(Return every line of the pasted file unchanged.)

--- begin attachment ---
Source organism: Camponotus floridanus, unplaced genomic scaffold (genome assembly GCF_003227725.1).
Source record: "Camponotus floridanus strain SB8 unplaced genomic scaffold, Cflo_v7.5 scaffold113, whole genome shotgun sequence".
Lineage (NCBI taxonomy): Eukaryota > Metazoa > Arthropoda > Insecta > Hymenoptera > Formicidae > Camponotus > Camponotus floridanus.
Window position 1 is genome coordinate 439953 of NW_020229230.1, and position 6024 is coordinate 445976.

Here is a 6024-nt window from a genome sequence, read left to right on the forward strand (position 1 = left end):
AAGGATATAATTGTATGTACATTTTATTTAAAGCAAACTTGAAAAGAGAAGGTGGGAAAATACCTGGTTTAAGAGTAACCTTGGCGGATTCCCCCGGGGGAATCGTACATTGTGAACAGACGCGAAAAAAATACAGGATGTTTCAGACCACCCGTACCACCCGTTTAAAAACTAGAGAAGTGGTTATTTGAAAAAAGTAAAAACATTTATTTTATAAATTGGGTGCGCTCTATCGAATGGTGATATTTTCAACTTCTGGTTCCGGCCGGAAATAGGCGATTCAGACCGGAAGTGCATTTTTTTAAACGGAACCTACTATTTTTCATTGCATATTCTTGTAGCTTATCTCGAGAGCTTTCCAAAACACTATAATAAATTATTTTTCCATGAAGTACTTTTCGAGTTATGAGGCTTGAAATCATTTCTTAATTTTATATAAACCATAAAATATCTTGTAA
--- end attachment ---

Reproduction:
Source organism: Camponotus floridanus, unplaced genomic scaffold (genome assembly GCF_003227725.1).
Source record: "Camponotus floridanus strain SB8 unplaced genomic scaffold, Cflo_v7.5 scaffold113, whole genome shotgun sequence".
Lineage (NCBI taxonomy): Eukaryota > Metazoa > Arthropoda > Insecta > Hymenoptera > Formicidae > Camponotus > Camponotus floridanus.
Window position 1 is genome coordinate 439953 of NW_020229230.1, and position 6024 is coordinate 445976.

Here is a 6024-nt window from a genome sequence, read left to right on the forward strand (position 1 = left end):
AAGGATATAATTGTATGTACATTTTATTTAAAGCAAACTTGAAAAGAGAAGGTGGGAAAATACCTGGTTTAAGAGTAACCTTGGCGGATTCCCCCGGGGGAATCGTACATTGTGAACAGACGCGAAAAAAATACAGGATGTTTCAGACCACCCGTACCACCCGTTTAAAAACTAGAGAAGTGGTTATTTGAAAAAAGTAAAAACATTTATTTTATAAATTGGGTGCGCTCTATCGAATGGTGATATTTTCAACTTCTGGTTCCGGCCGGAAATAGGCGATTCAGACCGGAAGTGCATTTTTTTAAACGGAACCTACTATTTTTCATTGCATATTCTTGTAGCTTATCTCGAGAGCTTTCCAAAACACTATAATAAATTATTTTTCCATGAAGTACTTTTCGAGTTATGAGGCTTGAAATCATTTCTTAATTTTATATAAACCATAAAATATCTTGTAA